BDO Email Scam Alert

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BDO Email Scam Alert

(Note: This is an old post from pinoy tech blog but we think the article is worth posting

as “scams” are always evolving and we believe public should know.)

Banco de Oro sent out a security bulletin to all its customer about a recent internet scam

being circulated in emails that is part of a bigger modus operandi.

The scam being circulated through email attempts to lure recipients into giving details of their

account and other information so that this may be used as a receiving account to commit the fraud.

This is the content of the email:






Good Day,

Let me start by introducing myself, I am Miss. Mary Ellaine Manguerra Villanueva,

an ACCOUNTS CLERK with the BANCO DE ORO UNIVERSAL BANK. I am writing you this letter based on

the latest development at my bank which I will like to bring to your personal edification.

I am writing you this letter with so much joy and excitement even though my heart goes out to

the very powerful and distinguished gentleman who I was fortunate to have worked for and extremely

privileged to have known for numerous years. I am an official in charge of client accounts in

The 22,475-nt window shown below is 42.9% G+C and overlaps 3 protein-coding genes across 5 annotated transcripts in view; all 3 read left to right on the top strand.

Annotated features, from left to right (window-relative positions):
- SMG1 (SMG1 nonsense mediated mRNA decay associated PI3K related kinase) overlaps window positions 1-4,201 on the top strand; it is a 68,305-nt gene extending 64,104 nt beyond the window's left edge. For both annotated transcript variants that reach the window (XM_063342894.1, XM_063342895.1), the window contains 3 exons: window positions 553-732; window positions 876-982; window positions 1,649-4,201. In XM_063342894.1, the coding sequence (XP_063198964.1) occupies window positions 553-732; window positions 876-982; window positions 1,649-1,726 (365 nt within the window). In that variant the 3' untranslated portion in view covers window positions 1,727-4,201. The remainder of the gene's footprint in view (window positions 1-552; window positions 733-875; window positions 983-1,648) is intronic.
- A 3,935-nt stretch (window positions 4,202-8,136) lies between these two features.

BANCO DE ORO UNIVERSAL BANK inside the Philippines.

This is a legitimate transaction, and you will be paid 20% for your “Assistance”.

If you are interested, please write back by mail and provide me with your confidential telephone number,

fax number and email address and I will provide further details and instructions.

Please keep this confidential;finally, please note that this must be concluded within two weeks.

I will assume all responsibilities for this endeavor so you don’t have to worry about any

legal ramifications, just what you will do with all that money. Your urgent response is highly

anticipated so please email me back for more details on this transaction as soon as possible.

This should be kept very secret and confidential. I believe you know.

Kind Regards,
Miss. Mary Ellaine Villanueva.


The Modus Operandi

The Fraudster contacts the prospective victim with money-earning opportunities either via spam mails,

through the Internet chat rooms, or job search websites whereby the fraudster will convince the

victim to supply contact information. Once the victim responds, the fraudster tries to get additional

information from the victim in the hope of getting an account related to a target bank.

The victim will receive funds into his account. These funds are stolen by the fraudster from

another account or accounts that have been previously compromised.

The victim is then asked to take these funds out of their account and to transfer the amount overseas,

typically using wire transfer, leaving a certain percentage to the victim as commission.

Cooperating in such an activity is illegal. When caught, victims often have their bank accounts

suspended, including their own money.


Source: Pinoy Tech Blog